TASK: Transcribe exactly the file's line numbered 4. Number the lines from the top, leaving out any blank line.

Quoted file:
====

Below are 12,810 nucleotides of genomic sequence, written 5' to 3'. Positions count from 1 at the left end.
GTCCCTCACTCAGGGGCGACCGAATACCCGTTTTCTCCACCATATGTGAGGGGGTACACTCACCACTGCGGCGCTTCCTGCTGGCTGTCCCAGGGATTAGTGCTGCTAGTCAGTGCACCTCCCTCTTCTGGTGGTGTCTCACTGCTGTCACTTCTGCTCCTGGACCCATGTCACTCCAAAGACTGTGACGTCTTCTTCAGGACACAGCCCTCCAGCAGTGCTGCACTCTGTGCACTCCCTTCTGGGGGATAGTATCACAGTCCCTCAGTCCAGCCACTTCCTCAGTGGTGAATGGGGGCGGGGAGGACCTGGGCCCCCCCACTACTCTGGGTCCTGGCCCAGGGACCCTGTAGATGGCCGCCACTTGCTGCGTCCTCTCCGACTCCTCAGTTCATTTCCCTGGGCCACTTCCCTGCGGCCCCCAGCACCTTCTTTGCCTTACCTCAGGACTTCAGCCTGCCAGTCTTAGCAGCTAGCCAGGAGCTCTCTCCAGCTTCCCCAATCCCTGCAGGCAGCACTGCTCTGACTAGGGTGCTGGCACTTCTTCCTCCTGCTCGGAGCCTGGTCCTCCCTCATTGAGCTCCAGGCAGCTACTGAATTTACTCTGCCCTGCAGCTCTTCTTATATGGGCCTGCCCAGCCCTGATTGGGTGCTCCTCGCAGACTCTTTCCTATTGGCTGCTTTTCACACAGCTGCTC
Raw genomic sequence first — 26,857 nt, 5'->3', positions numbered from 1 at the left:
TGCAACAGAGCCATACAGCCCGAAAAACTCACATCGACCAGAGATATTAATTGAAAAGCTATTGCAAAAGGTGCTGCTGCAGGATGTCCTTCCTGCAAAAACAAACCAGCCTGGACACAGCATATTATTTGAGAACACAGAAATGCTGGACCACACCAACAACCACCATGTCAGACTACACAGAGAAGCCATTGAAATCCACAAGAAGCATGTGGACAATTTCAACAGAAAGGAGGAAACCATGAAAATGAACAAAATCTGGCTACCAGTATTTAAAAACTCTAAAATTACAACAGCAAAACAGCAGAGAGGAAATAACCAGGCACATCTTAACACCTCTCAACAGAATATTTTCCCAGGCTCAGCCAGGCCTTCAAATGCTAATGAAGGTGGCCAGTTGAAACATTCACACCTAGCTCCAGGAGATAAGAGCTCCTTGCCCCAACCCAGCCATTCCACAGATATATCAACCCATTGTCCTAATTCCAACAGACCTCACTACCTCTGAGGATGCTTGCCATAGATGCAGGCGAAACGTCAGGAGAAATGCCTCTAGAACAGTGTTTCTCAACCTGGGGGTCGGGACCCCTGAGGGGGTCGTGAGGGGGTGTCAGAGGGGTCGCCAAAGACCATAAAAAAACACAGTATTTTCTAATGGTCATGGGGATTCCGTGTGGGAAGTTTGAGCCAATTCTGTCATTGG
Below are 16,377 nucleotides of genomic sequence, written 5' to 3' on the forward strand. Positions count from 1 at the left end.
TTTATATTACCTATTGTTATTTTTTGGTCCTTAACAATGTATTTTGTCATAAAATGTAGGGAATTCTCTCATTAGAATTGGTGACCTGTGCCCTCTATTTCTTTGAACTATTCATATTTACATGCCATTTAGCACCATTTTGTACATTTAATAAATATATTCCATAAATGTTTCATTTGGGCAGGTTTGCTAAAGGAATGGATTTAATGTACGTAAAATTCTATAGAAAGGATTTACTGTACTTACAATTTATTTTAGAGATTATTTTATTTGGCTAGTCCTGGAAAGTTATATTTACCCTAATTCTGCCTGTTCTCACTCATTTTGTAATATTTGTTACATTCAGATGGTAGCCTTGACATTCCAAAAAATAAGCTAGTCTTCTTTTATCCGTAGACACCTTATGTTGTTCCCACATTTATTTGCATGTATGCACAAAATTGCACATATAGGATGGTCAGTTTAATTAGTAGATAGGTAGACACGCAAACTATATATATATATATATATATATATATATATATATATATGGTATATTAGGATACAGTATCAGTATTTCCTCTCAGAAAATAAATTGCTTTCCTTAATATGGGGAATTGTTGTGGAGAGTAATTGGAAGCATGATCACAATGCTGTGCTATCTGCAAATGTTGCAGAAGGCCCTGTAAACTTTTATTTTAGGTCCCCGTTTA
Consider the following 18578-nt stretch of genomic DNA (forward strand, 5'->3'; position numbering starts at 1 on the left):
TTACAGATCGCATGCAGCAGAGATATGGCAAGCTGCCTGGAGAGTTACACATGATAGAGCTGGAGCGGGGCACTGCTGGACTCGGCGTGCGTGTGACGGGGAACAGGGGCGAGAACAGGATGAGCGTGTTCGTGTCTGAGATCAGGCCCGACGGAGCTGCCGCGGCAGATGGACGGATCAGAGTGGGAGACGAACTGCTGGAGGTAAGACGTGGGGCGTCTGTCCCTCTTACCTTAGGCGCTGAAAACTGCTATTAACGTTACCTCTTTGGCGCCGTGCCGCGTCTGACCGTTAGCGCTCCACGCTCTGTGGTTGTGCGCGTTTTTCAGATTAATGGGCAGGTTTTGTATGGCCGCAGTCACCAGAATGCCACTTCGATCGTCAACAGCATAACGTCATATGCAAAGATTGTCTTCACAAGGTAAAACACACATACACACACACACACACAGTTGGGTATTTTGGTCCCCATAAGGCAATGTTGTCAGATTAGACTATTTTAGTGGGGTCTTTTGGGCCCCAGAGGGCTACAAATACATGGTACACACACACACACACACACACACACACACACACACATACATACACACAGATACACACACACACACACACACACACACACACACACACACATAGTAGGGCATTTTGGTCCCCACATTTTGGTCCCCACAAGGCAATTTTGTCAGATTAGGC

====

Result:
TGCAACAGAGCCATACAGCCCGAAAAACTCACATCGACCAGAGATATTAATTGAAAAGCTATTGCAAAAGGTGCTGCTGCAGGATGTCCTTCCTGCAAAAACAAACCAGCCTGGACACAGCATATTATTTGAGAACACAGAAATGCTGGACCACACCAACAACCACCATGTCAGACTACACAGAGAAGCCATTGAAATCCACAAGAAGCATGTGGACAATTTCAACAGAAAGGAGGAAACCATGAAAATGAACAAAATCTGGCTACCAGTATTTAAAAACTCTAAAATTACAACAGCAAAACAGCAGAGAGGAAATAACCAGGCACATCTTAACACCTCTCAACAGAATATTTTCCCAGGCTCAGCCAGGCCTTCAAATGCTAATGAAGGTGGCCAGTTGAAACATTCACACCTAGCTCCAGGAGATAAGAGCTCCTTGCCCCAACCCAGCCATTCCACAGATATATCAACCCATTGTCCTAATTCCAACAGACCTCACTACCTCTGAGGATGCTTGCCATAGATGCAGGCGAAACGTCAGGAGAAATGCCTCTAGAACAGTGTTTCTCAACCTGGGGGTCGGGACCCCTGAGGGGGTCGTGAGGGGGTGTCAGAGGGGTCGCCAAAGACCATAAAAAAACACAGTATTTTCTAATGGTCATGGGGATTCCGTGTGGGAAGTTTGAGCCAATTCTGTCATTGG